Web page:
Angelo Badalamenti: The Straight Story: Music From The Motion Picture Soundtrack

Angelo Badalamenti: The Straight Story: Music From The Motion Picture Soundtrack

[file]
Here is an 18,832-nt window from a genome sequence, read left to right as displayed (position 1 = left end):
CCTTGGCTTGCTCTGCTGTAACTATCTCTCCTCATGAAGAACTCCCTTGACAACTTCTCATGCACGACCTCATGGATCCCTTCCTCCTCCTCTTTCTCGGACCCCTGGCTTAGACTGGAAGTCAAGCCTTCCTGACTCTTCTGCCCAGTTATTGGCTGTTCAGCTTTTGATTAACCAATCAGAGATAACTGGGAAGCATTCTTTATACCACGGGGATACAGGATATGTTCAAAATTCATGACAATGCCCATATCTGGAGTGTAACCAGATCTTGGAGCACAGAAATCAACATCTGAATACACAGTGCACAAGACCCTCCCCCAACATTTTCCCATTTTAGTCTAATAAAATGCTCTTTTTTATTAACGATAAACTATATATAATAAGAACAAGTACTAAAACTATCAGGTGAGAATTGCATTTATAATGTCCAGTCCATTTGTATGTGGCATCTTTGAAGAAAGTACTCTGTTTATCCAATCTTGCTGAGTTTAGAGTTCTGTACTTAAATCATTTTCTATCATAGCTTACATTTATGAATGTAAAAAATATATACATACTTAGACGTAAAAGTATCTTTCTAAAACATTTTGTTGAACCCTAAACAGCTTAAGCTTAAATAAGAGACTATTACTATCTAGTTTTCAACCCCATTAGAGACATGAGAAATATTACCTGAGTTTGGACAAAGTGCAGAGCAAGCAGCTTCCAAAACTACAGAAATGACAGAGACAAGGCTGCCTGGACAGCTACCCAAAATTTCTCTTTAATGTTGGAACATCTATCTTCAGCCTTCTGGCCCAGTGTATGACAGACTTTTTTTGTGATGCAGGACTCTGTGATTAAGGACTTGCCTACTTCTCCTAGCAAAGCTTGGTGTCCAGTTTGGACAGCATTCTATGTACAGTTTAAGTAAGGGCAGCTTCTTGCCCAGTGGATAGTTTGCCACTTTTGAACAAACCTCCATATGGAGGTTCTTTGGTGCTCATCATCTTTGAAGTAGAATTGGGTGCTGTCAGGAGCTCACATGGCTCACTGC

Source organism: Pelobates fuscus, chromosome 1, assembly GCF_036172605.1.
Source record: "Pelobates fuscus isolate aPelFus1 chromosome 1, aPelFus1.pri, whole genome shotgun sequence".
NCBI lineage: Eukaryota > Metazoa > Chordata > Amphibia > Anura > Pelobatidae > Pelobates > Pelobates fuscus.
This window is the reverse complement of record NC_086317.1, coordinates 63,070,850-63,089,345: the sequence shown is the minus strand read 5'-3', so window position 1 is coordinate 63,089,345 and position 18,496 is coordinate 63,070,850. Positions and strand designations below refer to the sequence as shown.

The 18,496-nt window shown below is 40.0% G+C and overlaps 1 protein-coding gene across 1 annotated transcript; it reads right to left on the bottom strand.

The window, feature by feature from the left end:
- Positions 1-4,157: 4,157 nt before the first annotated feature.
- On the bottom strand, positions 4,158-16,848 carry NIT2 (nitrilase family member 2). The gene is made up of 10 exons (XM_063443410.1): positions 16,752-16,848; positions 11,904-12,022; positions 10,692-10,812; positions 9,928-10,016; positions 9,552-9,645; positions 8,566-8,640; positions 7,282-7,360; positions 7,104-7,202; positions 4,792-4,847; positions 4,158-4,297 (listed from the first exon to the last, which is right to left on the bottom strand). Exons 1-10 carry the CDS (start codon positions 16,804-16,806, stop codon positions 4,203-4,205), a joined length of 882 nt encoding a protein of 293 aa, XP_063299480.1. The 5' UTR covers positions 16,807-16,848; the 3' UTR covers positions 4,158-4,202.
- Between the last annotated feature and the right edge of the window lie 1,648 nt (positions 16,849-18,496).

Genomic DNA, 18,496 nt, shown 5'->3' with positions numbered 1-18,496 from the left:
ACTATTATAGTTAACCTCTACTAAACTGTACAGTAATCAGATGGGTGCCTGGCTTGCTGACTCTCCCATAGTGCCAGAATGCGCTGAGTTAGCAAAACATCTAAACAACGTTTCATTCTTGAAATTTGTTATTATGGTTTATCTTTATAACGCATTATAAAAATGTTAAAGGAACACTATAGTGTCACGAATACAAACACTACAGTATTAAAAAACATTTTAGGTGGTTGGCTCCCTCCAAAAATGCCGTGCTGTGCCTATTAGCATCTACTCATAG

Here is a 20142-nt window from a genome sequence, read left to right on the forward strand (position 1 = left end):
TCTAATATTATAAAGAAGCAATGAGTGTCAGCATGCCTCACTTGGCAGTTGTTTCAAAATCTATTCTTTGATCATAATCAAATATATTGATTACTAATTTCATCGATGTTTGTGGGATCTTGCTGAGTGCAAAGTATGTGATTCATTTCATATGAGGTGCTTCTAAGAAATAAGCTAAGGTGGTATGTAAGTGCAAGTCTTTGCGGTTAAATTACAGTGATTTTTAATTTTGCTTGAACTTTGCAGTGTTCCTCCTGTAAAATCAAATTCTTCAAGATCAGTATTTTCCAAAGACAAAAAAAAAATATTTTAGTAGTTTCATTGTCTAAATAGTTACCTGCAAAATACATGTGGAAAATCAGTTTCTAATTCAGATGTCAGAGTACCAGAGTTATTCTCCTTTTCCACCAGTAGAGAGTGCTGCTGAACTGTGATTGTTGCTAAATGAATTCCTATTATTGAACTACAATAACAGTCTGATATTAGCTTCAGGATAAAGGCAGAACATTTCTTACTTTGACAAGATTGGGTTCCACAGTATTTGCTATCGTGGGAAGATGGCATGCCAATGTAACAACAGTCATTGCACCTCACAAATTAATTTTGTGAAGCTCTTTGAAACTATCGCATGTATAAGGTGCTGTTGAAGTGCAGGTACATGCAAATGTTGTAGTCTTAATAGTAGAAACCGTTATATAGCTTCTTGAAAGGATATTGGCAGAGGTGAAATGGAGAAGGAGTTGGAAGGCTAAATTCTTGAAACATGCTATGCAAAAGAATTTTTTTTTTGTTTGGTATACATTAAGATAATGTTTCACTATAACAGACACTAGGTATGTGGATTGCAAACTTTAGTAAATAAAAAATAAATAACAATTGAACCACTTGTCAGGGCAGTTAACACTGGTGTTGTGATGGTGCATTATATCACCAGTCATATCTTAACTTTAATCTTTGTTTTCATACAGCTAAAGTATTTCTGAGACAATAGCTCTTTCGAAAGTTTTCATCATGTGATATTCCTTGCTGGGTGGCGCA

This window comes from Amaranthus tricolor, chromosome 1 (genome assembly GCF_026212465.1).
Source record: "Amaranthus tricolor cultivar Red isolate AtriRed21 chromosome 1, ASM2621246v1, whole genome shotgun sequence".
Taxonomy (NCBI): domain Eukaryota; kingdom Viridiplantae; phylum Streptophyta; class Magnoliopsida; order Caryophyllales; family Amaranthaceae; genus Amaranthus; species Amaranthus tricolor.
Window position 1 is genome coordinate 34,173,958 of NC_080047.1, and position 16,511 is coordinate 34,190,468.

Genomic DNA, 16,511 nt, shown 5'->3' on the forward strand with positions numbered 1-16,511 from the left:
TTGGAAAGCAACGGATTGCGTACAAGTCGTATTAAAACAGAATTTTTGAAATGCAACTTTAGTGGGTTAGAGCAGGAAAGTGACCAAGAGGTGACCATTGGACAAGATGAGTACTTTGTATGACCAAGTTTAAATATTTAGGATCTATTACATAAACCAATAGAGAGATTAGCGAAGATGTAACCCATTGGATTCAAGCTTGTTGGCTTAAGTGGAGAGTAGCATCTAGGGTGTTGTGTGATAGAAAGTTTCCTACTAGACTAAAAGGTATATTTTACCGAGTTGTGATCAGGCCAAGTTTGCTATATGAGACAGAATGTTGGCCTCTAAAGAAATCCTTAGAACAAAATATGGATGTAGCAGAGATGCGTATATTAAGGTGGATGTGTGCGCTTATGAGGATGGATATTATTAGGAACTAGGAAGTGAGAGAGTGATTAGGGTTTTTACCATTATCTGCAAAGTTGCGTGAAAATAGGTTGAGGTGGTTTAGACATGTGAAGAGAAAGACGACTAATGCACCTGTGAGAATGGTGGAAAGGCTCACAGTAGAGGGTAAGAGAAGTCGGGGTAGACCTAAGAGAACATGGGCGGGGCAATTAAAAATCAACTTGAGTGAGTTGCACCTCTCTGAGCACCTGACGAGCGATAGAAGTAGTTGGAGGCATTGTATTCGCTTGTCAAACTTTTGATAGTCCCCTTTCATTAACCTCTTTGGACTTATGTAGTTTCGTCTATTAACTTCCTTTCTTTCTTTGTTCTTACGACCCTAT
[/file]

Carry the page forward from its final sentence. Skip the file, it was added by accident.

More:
Albums that repackage film scores are often a dicey proposition, but the successful ones offer a chance to either relive the feel of an obsessed-over movie (Titanic) or take in a good piece of familiar, mood-enhancing background music (the uplifting Chariots Of Fire, TV's haunting Twin Peaks). Thousands more have been made commercially available, even for the forgettable likes of Raising Cain, Rapa Nui, and Stuart Saves His Family, but only a comparative few warrant attention out of context. Angelo Badalamenti's music for David Lynch's G-rated, widely acclaimed The Straight Story has just about everything it needs to break out of the film-score ghetto: It's a movie people love, it's composed and conducted by a renowned name, and its central pieces of music are worth reliving. Opening with "Laurens, Iowa," a gauzy piece that should sound familiar to anyone who knows Badalamenti's aforementioned Twin Peaks soundtrack, the album quickly settles into a series of sweetly rustic pieces, with carefully applied acoustic instruments (guitars, violins) generally overshadowing the composer's usual synths. Like most scores, The Straight Story repeats itself often: "Rose's Theme (Variation)" is a variation on "Rose's Theme," of course, but "Crystal" sounds like a variation on "Rose's Theme (Variation)." But the album is a lovely, appropriately gentle companion piece to a lovely, appropriately gentle movie. The similarly high-profile soundtrack to The Insider is a bit more conventional and doesn't stand as well on its own, but it's got a worthy selling point: music by Lisa Gerrard (formerly of Dead Can Dance) and frequent collaborator Pieter Bourke. They've written a number of the record's stately instrumentals—Graeme Revell's more straightforward offerings dominate The Insider's second half—but Gerrard fans will want to seek out the record primarily for her vocal performances on the worldbeat-tinged "Tempest" and the gloomy, pretty, seven-and-a-half-minute "Sacrifice." Ultimately, though, the presence of Massive Attack's "Safe From Harm" isn't enough to rescue the bulk of the album, which is pleasant but as passively inert and irrelevant as most of those movie scores no one buys.

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